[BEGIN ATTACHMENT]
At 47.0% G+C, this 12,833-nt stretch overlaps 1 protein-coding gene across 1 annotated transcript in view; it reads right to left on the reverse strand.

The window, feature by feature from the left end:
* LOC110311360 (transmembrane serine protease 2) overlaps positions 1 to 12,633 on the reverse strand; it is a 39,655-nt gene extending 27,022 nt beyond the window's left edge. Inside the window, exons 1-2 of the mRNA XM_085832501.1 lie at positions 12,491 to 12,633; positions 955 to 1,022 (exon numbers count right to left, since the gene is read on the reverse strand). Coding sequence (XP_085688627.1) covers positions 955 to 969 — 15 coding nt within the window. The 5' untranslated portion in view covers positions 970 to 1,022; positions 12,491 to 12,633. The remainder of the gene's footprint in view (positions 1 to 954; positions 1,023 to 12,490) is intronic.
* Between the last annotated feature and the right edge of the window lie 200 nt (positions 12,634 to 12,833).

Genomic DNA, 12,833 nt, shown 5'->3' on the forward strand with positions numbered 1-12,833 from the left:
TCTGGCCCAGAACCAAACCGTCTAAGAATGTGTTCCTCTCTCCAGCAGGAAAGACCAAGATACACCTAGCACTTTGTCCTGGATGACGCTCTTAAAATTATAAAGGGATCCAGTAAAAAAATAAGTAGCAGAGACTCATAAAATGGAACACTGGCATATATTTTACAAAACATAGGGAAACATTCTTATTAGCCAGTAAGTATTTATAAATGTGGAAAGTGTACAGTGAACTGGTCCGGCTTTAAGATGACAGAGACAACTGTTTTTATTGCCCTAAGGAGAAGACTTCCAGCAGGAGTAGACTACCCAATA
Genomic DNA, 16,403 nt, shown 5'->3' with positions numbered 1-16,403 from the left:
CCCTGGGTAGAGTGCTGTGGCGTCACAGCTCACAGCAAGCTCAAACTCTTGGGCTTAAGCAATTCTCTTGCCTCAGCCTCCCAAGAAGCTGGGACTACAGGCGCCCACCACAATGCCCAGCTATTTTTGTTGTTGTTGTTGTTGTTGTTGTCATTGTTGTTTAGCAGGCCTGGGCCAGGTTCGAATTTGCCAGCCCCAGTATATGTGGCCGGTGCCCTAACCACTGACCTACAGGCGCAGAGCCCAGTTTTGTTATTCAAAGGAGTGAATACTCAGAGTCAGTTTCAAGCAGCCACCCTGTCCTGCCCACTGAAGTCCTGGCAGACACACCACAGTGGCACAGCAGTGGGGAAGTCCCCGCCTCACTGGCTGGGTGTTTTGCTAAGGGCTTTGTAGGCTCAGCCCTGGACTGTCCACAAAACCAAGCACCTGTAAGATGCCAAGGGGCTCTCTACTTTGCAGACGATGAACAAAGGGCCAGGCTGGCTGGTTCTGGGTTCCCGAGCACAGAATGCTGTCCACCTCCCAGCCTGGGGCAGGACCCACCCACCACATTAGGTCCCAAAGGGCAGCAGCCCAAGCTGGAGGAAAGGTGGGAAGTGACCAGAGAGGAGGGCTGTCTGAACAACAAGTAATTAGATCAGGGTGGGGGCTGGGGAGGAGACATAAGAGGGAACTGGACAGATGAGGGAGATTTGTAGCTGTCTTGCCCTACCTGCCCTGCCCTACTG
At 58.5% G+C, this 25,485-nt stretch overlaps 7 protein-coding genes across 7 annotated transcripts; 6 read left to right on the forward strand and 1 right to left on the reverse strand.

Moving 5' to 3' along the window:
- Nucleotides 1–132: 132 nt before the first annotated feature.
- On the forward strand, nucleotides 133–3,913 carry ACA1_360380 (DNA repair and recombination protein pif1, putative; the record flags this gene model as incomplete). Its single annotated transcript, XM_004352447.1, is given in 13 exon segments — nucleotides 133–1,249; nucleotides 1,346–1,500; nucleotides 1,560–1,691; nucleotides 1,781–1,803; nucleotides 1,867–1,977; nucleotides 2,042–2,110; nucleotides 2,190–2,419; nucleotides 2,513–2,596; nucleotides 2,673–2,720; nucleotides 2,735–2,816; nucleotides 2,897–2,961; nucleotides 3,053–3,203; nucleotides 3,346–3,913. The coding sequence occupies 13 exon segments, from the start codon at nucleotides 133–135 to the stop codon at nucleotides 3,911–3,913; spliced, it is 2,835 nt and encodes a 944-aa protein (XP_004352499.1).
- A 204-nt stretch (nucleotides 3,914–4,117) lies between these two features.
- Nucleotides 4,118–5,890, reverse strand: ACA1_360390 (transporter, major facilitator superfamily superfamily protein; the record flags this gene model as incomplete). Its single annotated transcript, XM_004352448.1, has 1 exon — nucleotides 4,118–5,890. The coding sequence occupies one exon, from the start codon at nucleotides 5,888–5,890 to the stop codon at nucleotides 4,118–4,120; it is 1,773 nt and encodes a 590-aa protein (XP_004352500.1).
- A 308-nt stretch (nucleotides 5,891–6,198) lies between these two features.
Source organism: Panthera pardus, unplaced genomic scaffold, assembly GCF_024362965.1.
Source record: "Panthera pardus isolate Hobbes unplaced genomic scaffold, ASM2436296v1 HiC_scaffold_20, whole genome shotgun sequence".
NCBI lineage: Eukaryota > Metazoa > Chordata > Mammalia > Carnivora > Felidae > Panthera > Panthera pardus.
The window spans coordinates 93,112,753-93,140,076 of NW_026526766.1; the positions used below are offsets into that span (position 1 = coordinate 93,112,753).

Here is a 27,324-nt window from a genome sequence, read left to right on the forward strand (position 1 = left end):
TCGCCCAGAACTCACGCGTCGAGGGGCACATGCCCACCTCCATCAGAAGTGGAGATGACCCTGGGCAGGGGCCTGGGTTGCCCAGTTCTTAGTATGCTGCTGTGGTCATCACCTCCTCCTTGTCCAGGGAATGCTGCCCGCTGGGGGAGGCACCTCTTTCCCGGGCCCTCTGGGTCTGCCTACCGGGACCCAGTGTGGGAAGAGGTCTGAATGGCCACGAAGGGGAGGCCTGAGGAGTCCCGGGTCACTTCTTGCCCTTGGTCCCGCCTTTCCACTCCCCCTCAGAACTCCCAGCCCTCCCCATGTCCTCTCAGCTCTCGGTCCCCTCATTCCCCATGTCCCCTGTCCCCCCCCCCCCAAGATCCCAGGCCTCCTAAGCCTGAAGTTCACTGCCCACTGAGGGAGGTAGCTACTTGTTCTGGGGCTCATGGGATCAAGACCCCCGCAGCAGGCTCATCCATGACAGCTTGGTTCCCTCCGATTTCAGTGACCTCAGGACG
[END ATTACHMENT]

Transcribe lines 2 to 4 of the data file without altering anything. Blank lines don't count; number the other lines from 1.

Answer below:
The window, feature by feature from the left end:
* LOC110311360 (transmembrane serine protease 2) overlaps positions 1 to 12,633 on the reverse strand; it is a 39,655-nt gene extending 27,022 nt beyond the window's left edge. Inside the window, exons 1-2 of the mRNA XM_085832501.1 lie at positions 12,491 to 12,633; positions 955 to 1,022 (exon numbers count right to left, since the gene is read on the reverse strand). Coding sequence (XP_085688627.1) covers positions 955 to 969 — 15 coding nt within the window. The 5' untranslated portion in view covers positions 970 to 1,022; positions 12,491 to 12,633. The remainder of the gene's footprint in view (positions 1 to 954; positions 1,023 to 12,490) is intronic.
* Between the last annotated feature and the right edge of the window lie 200 nt (positions 12,634 to 12,833).